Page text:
With the price of gadgets going down real quick, people have embraced many forms of technologies in their life. One particular of them is digital camera. Be it a point-and-shoot or SLR, photographer do love to share their shots on many different sites including Facebook and Flickr. If you know a bit of photography, you’d know that every piece of photo contains a lot of information about how the photo was taken. Those camera settings are called exif data.
There are more personalized information that can be added to photos. For example, if you are a professional photographer, you can include your name, office’s address, website URL, phone number and a lot more information right inside the JPEG file. Even if you are not a pro, for the purpose of sorting photos in your hard drive, you can add keywords to photos. These user-added information are called meta data.
With Windows 7, you can actually edit those meta data right from Windows Explorer. You can open up properties of a JPEG file and edit its title, description, copyright information and so on. You don’t really need any software to do so. However, as your workload gets bigger, you need something more powerful to get this job done. Imagine you have a lot of photos. Title/caption of these photos will obviously be different. But there are some common information (such as your name, copyright info, your website url and so on) that will be same for each of them. It’s a real nightmare if you want to do it one-by-one. Imagine doing it on a batch of photos that has about 300 files in it. Does it get any worse?
That’s when Adobe Bridge, another great tool for photo management by Adobe comes into play. Most people do it using Adobe Lightroom. But I’m covering it in Adobe Bridge because if you have Adobe Photoshop CS4/CS5 installed on your computer, chances are you also have Adobe Bridge installed. So, let’s open up Adobe Bridge from your computer.
A Quick Overview of the Interface
Upon starting Adobe Bridge, you’d see an interface similar to the above screenshot. The idea of Adobe Bridge is simple. You can compare it with your Windows Explorer or Apple Finder. They work the same way. The only difference is Adobe Bridge was designed to do a lot more advanced task to photographs.
The interface of Adobe Bridge is simple enough. In the middle there is content. First of all you have to drive your way into the content, though. On lower left there are filters. They are very helpful to sort out in a large batch of photos. On right side, the panel represents a preview of the selected photo and below that is a place for metadata show/edit. That’s where we’ll work today.
Now, navigate to a batch of photos in your hard drive. You can navigate from the main content window bar. Please note that if your Adobe Bridge does not look similar to mine, simply click the “Essentials” text on the upper right corner (left to the search box). That’ll give you the exact same workspace as mine.
Now select a photo and look the metadata panel closely.
You can see that all of the metadata fields are empty. Only the description field is filled out by default by my camera. These information are going to be the same in case of all the photos in this batch. Only the Title and Description of each photos will be unique. But all the other information are going to be same. You can click the pencil icon and start editing them right away. But this way you’re going to do them individually. That nightmare returns! So, let’s do it the easiest way.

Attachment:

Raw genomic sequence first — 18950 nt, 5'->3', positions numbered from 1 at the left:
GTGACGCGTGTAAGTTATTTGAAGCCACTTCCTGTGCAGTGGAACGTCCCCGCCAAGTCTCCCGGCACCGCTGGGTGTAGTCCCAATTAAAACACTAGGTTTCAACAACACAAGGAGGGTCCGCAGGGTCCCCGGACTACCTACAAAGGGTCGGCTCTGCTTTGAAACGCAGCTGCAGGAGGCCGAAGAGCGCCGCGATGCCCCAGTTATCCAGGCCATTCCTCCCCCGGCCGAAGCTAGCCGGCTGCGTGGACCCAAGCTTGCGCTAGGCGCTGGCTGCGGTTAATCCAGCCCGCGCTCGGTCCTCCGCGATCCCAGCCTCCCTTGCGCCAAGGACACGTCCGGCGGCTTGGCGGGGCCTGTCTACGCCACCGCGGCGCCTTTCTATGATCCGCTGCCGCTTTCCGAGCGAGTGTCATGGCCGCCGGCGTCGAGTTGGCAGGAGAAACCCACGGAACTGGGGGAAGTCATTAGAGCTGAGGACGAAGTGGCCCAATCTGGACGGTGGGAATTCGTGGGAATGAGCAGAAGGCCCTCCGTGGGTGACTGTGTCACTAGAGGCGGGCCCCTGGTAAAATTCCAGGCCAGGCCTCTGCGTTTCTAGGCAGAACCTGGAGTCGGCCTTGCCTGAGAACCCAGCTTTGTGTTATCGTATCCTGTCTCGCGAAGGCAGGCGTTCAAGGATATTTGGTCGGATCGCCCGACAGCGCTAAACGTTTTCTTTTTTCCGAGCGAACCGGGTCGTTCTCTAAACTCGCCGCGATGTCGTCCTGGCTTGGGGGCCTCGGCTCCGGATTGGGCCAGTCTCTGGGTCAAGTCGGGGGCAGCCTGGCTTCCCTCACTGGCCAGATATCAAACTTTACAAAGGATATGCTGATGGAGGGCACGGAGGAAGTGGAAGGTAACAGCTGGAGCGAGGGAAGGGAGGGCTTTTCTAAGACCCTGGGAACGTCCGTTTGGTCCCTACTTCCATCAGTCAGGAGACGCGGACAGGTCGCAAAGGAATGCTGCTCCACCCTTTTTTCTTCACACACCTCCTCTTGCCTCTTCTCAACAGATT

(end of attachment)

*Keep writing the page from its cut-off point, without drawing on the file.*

First of all, we need to create a template. Click on the little flyout icon next to the metadata panel and click “create metadata template”.
A box with lots of fields will appear immediately.
Now you don’t really need to enter all the information here. Only the ones that are applicable to you. For example, fill out all the fields that start with creator (that means you). Also fill out the location, state, city, country, copyright notice, credit line, rights usage terms and the ones that you think are necessary to be included. Once done, give this template a name and click save. Adobe Bridge in its special format will save the file somewhere in your computer.
Appending metadata means applying these metadata information to one or more photos. Now select the entire batch, or Ctrl + click the ones that you want this metadata to be appended with. When all the photos are selected, simply click that flyout menu next to metadata panel again and click the right template from Append Metadata. In my case, I have a template that’s called Digital Camera Shots.
Now all the information from the metadata template has been appended into the photos that were selected from the content area in Adobe Bridge. If you need to create more templates for different types of photos, you can do so. You can also edit them once you need to make any change. Simply select the Edit Metadata Template and then choose the one that needs to be edited. You can also replace any metadata with another saved metadata from the Replace Metadata menu. You are given all the options you might need. Use them the way you need.
If you have more than one computer and you want these templates to be synchronized, you have to manually copy paste the files. To do this, open up create metadata template box and click the little “play” icon next to the Template Name box. Then click Show Template Folder. You can copy-paste them in all your other computers.
If you are a professional photographers and if you provide soft copy of your photographs, it’s really important to put your business information in every photo. They may not see it. But you don’t know maybe someone who knows metadata will check out the links you add in the metadata and call you out for an event!